by David Massey
GENTLE GOLDEN SUNLIGHT streamed out of a clear blue Mediterranean sky, glinting off the polished buttons of the academy band as they played background music while the new graduates filed solemnly to their seats. The green and blue dress uniforms were pressed and spotless, every button burnished and bright. Each instrument shone with hours of cleaning and every note seemed to have a new minted quality in the pure clean air.
Lester drew the pure air deep into his lungs. He wanted to remember every bit of this day for the rest of his life. The amphitheatre, more than three thousand years old and still in use, was filling up with academy students, their relatives and guests. A bright and festive air hung over the non-naval personnel. They laughed and talked, the multi-coloured garments giving the place a holiday atmosphere. They contrasted in a pleasing manner with the naval personnel gathered on the ancient stage in formal uniforms, each with a row of service and combat medals adding distinctive colour to the muted uniforms.
Lester and his fellow graduates formed the central block to the audience, every face scrubbed, depilated and attentive. The final preparations the day before had kept them busy to the early hours last night, fetching gear from the laundry, stripping and cleaning, rubbing and polishing brightware and making sure that every last item was spotless. Checking each others gear and parading before one another to make sure that they presented the very best image for the grand day.
Overhead a lone seagull screamed, wheeling in the beautiful sky of Earth, before turning out to sea, to fish in the clear waters of the bay. As a youth Lester had been used to money and the things riches could buy. But the years in the academy had taught him a humility and now he found greatest joy in the abundance of nature and the beauty of living things than in any amount of material goods.
He wondered if it would break his mother’s heart to know that he really did intend to take up his commission in the navy. Ever since his father had brought him to Earth five years ago, he had wondered at his mother’s motives. He had no doubt that she had pulled numerous strings and used her enormous commercial influence to get him a place here, at the heart of the Federation. She had even managed to get an escort from the Admiral himself to attend today’s ceremony. But there remained a small doubt about her real intentions. Somehow he doubted that Alista intended her son to be a naval officer, he always suspected her of harbouring political ambitions on his behalf. But he had grown up in the years on Earth and he had a mind of his own now.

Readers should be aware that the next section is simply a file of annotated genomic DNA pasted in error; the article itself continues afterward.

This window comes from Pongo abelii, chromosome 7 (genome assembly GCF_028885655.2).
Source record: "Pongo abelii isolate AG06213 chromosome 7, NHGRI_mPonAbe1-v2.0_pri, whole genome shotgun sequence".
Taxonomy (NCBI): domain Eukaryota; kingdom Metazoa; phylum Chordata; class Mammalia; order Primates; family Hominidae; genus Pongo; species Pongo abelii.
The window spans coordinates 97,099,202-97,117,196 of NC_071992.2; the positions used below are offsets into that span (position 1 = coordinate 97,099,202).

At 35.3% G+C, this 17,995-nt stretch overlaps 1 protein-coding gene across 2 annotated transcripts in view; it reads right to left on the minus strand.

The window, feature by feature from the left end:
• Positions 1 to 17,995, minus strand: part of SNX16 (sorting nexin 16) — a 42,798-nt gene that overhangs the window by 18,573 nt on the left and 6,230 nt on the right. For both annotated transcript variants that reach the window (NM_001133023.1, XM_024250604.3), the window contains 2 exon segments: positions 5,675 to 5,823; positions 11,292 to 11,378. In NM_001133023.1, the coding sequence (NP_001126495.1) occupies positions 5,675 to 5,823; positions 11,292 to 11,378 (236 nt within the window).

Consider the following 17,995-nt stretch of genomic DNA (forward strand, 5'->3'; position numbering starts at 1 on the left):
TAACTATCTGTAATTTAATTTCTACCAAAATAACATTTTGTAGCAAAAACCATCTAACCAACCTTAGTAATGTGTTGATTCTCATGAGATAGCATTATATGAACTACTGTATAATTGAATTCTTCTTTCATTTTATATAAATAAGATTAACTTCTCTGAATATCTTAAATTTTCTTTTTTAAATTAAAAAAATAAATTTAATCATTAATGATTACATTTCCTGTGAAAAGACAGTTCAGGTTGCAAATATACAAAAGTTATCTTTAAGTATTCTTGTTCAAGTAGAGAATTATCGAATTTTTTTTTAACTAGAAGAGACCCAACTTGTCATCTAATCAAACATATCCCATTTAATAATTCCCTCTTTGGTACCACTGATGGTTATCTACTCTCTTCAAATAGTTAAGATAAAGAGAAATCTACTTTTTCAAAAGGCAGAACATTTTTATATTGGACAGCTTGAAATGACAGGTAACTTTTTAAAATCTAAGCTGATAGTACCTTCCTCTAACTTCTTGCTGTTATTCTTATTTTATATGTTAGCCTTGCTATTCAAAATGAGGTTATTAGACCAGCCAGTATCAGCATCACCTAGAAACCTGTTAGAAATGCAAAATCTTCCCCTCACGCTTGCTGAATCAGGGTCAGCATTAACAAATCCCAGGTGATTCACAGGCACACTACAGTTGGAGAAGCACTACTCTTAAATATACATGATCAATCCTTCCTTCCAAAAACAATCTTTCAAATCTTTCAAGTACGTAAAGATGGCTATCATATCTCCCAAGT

He had made up his mind. He was going to take a renewable commission and devote himself to the Federation, just like the Admiral there. He glanced towards the assembled top brass sitting facing the growing audience as more and more visitors and graduates filed in. He wondered how often they had attended similar ceremonies, and whether they ever became bored of the displays. He could not envisage such a thing. His blood sang and his heart swelled as he swept his gaze around the open air stadium.
The ancient rocks, carved by civilisation almost as old as man soaked up the sun and the music as they had done for centuries. The air of solemnity imposed by the ancient surroundings contrasted with the whimsy of the bright clothes and muted chatter amongst the anxious and proud parents. Lester looked over into the crowd and caught the eye of his mother, still a strikingly handsome woman after all these years. She shook her head and her dark hair flew about her shoulders in wild abandon, no doubt helped by some expensive and exotic electrostatic device purchased for just such an effect.
It was odd to think of his mother as his own taste in girlfriends ran to entirely different lines, but he was sure that many would be attracted to her charms, quite apart from the enormous wealth at her disposal. He wondered why she had never re-married after his father left, preferring instead the company of his uncle Kharon. She had plenty of boy’s and male companions, but never became serious with any of them. It looked like she had her eye on the ambassador to Veliaze who was sitting next to her. They were flirting shamelessly in the morning sun.
His mother laughed at some joke made by the ambassador. She caught Lester looking in her direction and gave him a broad wink, smiled and turned back to her companion. She seemed perfectly content to enjoy the carnival atmosphere which was present amongst that part of the crowd. Lester had no doubts that as soon as the graduation ceremony really got underway, they would all become attentive immediately. Meanwhile, why shouldn’t they have a chat and a joke when it was such a truly glorious day?
Admiral Flaggherty sweated in the stifling heat. His collar itched and no matter how he shifted in his chair the damned sword just would not fit correctly. He hated these formal occasions he always had and he always would. Damn that Marlbron woman for getting him to Earth. She must have called in a host of favours to ensure that his schedule got him to the academy just as graduation was due. He had to admire the cunning of the woman. He could hardly turn down the honour of the occasion since he was there on Earth at the time. Especially when he had the privilege of handing out the class honours himself.